I then called Jay, who was out at a bar, but agreed to watch the cats for the weekend while Rob and I are in DC being gluttons at Hello Cupcake. (More about this next week.)

So now I am actually just sitting here, appreciating my neighbors. I think this is happening because I own all those cardigans.

Monday, December 8, 2008

Tis the Season

I just returned from the grocery store, where they insisted on playing Christmas carols. And not the kind of carols that recede gently into the background, seamlessly lifting your spirits without actually slowing your shopping progress. No, the loud, 12-Days-of-Christmas-kind, as sung by some group of women who have either just inhaled helium or are actually cartoon chipmunks.

I was trying to ignore it, but that song just goes on and on. Then while I was fondling the avocados, the woman next to me began singing along. "Fiiiiive Golden Riiiinnnnggss." Not to be dramatic, but I basically felt like I was being tortured.

I trudged home in the cold, unloading my groceries to find that the cats had clearly spent their day having a Vomiting Contest and guess who won? Everybody.

Friday, December 5, 2008

As if it matters, since we have been watching football every waking minute for the last 3 months

Rob is out of town, so last night I watched my latest Netflix pick, I’m Not There, in which 6 actors play different versions of Bob Dylan. Aside from thinking it was just a bit too long, which really says more about my ability to sit still for movies, I liked it a lot. Cate Blanchett as the Don’t Look Back-Dylan of 1965 was amazing; she looked just like him. How is that even possible? Heath Ledger as wandering husband/distant father Dylan was heartbreaking in a number of ways, and seeing Christian Bale as the born-again Dylan was mildly disturbing because it was one of the only times that I have ever seen Christian Bale in a movie and not wanted to lick the screen.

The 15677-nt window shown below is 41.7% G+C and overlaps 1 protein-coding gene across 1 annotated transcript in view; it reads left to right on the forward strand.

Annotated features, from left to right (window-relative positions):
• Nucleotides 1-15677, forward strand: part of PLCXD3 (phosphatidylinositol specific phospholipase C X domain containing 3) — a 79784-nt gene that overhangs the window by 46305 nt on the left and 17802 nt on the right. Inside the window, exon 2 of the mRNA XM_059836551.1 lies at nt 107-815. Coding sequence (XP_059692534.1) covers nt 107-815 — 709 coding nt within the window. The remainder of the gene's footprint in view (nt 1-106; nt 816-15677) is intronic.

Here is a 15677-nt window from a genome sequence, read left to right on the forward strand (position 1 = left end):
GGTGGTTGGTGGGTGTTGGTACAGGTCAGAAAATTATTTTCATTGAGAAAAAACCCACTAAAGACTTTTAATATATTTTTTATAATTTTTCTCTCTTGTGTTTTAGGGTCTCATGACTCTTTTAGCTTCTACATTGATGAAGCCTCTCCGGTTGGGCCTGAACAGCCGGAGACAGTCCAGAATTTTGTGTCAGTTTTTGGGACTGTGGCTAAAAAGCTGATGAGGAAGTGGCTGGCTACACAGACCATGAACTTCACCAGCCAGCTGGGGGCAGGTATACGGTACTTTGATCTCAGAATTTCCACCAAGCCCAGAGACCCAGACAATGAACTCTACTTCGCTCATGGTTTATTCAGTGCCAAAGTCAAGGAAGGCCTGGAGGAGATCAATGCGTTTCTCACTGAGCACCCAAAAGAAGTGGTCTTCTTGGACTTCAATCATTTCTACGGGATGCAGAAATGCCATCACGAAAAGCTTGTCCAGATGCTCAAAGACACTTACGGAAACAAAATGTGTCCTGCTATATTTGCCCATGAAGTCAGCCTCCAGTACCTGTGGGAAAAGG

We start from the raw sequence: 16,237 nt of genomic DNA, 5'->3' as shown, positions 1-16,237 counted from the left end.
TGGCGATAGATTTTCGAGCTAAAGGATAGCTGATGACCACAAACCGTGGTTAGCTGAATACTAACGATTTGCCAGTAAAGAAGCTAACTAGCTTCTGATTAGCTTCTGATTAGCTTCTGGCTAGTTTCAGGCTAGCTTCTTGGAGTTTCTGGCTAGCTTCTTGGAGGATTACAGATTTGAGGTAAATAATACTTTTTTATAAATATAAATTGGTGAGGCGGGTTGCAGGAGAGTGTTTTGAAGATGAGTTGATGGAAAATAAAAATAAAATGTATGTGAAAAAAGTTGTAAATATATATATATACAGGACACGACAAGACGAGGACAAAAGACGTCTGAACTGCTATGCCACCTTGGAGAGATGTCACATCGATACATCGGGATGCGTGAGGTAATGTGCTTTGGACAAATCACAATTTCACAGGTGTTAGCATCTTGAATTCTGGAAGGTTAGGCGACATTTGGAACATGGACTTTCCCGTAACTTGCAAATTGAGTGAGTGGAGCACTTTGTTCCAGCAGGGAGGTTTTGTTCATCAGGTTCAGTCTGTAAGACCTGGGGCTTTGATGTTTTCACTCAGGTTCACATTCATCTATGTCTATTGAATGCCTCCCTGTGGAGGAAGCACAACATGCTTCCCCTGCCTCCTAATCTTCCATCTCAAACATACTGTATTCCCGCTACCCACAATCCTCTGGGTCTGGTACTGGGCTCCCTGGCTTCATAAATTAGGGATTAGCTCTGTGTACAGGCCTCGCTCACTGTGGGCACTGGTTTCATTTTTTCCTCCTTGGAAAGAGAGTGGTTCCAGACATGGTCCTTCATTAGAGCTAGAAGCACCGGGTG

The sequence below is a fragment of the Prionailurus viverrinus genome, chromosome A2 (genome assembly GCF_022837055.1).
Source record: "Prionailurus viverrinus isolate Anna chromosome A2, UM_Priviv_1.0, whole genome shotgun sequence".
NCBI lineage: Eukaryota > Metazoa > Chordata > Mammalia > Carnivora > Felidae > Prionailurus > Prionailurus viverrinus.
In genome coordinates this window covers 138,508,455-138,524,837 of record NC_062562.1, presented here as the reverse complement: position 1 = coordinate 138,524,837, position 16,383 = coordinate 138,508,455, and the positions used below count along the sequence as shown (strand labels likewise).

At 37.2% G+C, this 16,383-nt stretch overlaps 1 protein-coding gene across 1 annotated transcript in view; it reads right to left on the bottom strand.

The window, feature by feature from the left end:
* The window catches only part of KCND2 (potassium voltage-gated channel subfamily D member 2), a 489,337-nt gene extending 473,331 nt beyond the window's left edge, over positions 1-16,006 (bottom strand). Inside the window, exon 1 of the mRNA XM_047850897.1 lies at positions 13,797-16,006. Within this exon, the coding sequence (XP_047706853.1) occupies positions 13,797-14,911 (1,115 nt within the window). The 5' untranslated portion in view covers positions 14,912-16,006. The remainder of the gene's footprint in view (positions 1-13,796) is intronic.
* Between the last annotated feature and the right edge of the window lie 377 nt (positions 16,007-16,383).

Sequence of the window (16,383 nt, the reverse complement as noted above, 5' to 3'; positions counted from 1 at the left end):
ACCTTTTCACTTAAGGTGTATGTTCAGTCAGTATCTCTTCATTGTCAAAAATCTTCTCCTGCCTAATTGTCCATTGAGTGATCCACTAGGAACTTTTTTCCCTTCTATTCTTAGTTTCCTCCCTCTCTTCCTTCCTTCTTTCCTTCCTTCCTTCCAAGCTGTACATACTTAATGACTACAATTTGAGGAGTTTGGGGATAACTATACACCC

Perhaps you are wondering why Rob needed to leave town for me to watch this movie? We have an ongoing argument surrounding our Netflix queue, which basically goes like this:

Rob: More foreign films and romantic comedies? You’re fired from the queue.

Me: Oh yeah, because your picks are so great. Exhibit A: Cellular. Exhibit B: Hostage. Exhibit C…

Rob: Are you still talking?

We have sort of agreed to disagree on this, and whoever gets to the queue at the right time is thereby in control. Apparently, it was Rob last time, which is why we now have You Don’t Mess with The Zohan.

Wednesday, December 3, 2008

Tip me over and pour me out

I got up at 6am yesterday to go to yoga. There is something so invigorating about being up and out in the early morning, before the sun is even fully up, walking past people who have likely not been to bed yet. I was sleepy, but I assured myself that yoga would make me feel better, and would give me the start to my day that sleeping in and chugging coffee on my way out the door would not.

Theories are a nice thing to have.